By Julian Steinforth, Expedition PR
On Tuesday Technical.ly Brooklyn, a news organization and community builder covering technology, hosted the “DIVERSITY In/ Tech” event at the Brooklyn Navy Yard Center. After a warm welcome by Brooklyn borough president Eric Adams the event started with a panel discussion on the state of science, technology, engineering, and math (STEM) education. As these disciplines gain increasing importance in our current economy, so too does the necessity of STEM education in an effort to ensure future generations are equipped with the proper skills for the work force of tomorrow. But when does early specialization overburdens children and teenagers? All participators in the roundtable agreed that early education should be “well rounded”, and not pursuing the goal of breeding young adults with skills to serve corporations. Stephanie Cuskley of NPower also added that the perspective matters. Some people who come from a socially deprived background must make finding a job a primary driver of the educational path they choose.
Schools need to adapt technology further in their curriculum and open it to a wider range of students. Ben Esner, director at K-12 STEM Education, said that after the computer and internet have become part of our daily life in the past 50 years there are still no standards or requirements in NY State for computer science teachers in middle or high school.
Education will include more technology in the future, but there is a big need of qualified, educated role models who can reach out to the children.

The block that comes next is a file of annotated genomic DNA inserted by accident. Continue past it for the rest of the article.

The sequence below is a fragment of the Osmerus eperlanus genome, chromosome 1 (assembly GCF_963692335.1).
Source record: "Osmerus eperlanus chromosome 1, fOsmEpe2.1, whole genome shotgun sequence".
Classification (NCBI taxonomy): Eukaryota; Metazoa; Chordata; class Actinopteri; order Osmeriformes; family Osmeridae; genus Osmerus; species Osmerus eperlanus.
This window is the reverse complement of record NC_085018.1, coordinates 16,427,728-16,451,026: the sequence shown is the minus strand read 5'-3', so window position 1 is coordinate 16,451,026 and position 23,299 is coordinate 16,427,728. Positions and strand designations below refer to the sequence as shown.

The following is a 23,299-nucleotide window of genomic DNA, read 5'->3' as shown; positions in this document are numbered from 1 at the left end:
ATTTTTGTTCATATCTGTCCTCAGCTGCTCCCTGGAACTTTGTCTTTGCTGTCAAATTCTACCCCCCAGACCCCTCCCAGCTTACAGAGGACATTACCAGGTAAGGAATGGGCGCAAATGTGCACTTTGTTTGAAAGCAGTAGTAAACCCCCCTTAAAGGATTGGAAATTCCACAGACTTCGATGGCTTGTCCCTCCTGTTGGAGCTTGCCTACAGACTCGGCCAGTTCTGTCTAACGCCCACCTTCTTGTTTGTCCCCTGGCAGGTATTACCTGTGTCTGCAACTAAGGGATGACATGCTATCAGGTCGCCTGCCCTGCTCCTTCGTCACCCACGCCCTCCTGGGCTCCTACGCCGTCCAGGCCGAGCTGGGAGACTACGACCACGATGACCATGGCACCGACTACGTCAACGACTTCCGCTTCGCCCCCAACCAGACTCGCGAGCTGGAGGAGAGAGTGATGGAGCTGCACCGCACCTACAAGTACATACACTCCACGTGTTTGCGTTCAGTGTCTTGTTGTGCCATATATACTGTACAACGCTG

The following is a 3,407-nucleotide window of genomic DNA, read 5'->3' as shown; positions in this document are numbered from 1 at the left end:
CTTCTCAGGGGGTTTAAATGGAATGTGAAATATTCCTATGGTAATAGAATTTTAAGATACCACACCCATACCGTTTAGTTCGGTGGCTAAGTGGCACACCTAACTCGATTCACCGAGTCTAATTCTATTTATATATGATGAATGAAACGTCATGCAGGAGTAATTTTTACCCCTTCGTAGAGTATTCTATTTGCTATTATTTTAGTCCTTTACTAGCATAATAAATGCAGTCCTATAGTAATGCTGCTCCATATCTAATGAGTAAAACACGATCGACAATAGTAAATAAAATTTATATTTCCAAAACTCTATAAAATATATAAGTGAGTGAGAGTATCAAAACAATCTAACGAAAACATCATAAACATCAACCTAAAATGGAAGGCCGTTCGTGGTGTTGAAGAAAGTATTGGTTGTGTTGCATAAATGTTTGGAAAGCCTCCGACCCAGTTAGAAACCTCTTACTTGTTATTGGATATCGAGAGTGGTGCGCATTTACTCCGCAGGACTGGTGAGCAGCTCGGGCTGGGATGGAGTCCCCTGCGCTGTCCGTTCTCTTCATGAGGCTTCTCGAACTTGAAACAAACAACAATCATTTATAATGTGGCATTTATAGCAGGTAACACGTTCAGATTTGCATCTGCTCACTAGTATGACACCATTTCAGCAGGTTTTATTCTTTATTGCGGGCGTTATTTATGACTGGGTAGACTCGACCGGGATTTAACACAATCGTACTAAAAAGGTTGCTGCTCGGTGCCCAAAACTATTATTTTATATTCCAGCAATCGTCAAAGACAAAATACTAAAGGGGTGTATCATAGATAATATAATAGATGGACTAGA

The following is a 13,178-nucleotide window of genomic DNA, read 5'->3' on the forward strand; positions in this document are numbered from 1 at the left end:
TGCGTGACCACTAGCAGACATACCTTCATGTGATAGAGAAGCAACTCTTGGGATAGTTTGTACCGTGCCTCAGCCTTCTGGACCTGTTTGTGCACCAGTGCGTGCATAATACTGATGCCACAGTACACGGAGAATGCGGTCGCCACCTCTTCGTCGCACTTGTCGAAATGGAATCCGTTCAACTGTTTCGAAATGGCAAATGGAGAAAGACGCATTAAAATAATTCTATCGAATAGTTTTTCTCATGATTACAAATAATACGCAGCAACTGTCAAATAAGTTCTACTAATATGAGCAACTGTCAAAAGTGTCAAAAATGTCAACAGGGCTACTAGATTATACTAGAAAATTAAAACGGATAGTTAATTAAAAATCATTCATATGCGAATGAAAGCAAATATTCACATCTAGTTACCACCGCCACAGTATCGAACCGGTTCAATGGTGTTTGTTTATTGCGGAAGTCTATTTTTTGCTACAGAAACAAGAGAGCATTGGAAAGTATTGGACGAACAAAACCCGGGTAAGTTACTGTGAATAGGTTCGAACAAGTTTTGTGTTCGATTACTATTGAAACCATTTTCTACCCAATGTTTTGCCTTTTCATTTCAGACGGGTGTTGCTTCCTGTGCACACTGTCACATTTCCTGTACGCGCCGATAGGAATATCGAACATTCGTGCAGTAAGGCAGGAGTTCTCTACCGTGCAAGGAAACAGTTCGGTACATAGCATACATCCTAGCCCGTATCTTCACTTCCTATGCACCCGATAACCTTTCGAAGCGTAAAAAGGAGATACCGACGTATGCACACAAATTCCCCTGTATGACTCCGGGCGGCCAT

The second panel at DIVERSITY In/Tech, moderated by Stacy- Marie Ishmael of The Financial Times, covered the challenges of building and hiring a diverse workforce. Erica Sackin from the Mozilla Foundation talked about the advantages and the joy of working for a multinational company, with employees all over the world and the necessity of flexibility at workplaces in our days. Jocelynne Rainey, Sr. VP of Human Resources and Workforce Development at Brooklyn Navy Yard Development Corporation, shared her inspiring definition of diversity, saying that a workplace is divers if everybody can be their authentic selves and don’t need to pretend or act the way that is expected of them, while adding “Let them perform the way, they think they are successful”. To ensure diversity at workplace human resource has the responsibility to look outside their networks as well. It might not always be the easiest way, but human resource shouldn’t rely too often on alumni programs of their universities or ask co-workers for suggestions. Nevertheless creating your own business network is essential for success, especially for minorities.
The “DIVERSITY In/Tech” event ended with a keynote speech from Jennifer Lawton from MakerBot. Starting off with some biographical milestones and a description of the early Silicon Valley in the 80’s, Jennifer Lawton told the story how she got to the 3D – printer manufacturer MakerBot. Hitting a brick wall in the beginning she defaulted on half of her loan to start at MakerBot, envisioning a market for 3D printers in every household, such as like microwaves. This vision could pay off, according to MarketsandMarkets, the 3D Printing Market is expected to grow at a compound annual growth rate (CAGR) of 23% from 2013 to 2020, and reach $8.41 billion in 2020.
But perseverance and vision are already paying off. MakerBot was recently named one of the top 10 companies in consumer electronics in the world and has recorded a tremendous growth over the last years. With Makerbot Academy the company drives the mission to put a MakerBot 3D printer in every school in the United States of America. When asked how MakerBot will ensure that the 3D printers will be used and not get dusty for the reason that none of the teachers know how to use it, Jennifer Lawton answers: “We don’t have an answer yet, but it is on our list”. We hope that MakerBot will find the right answer so that creativity and technology continue to merge paths.
Hashtag of the event: #DivTech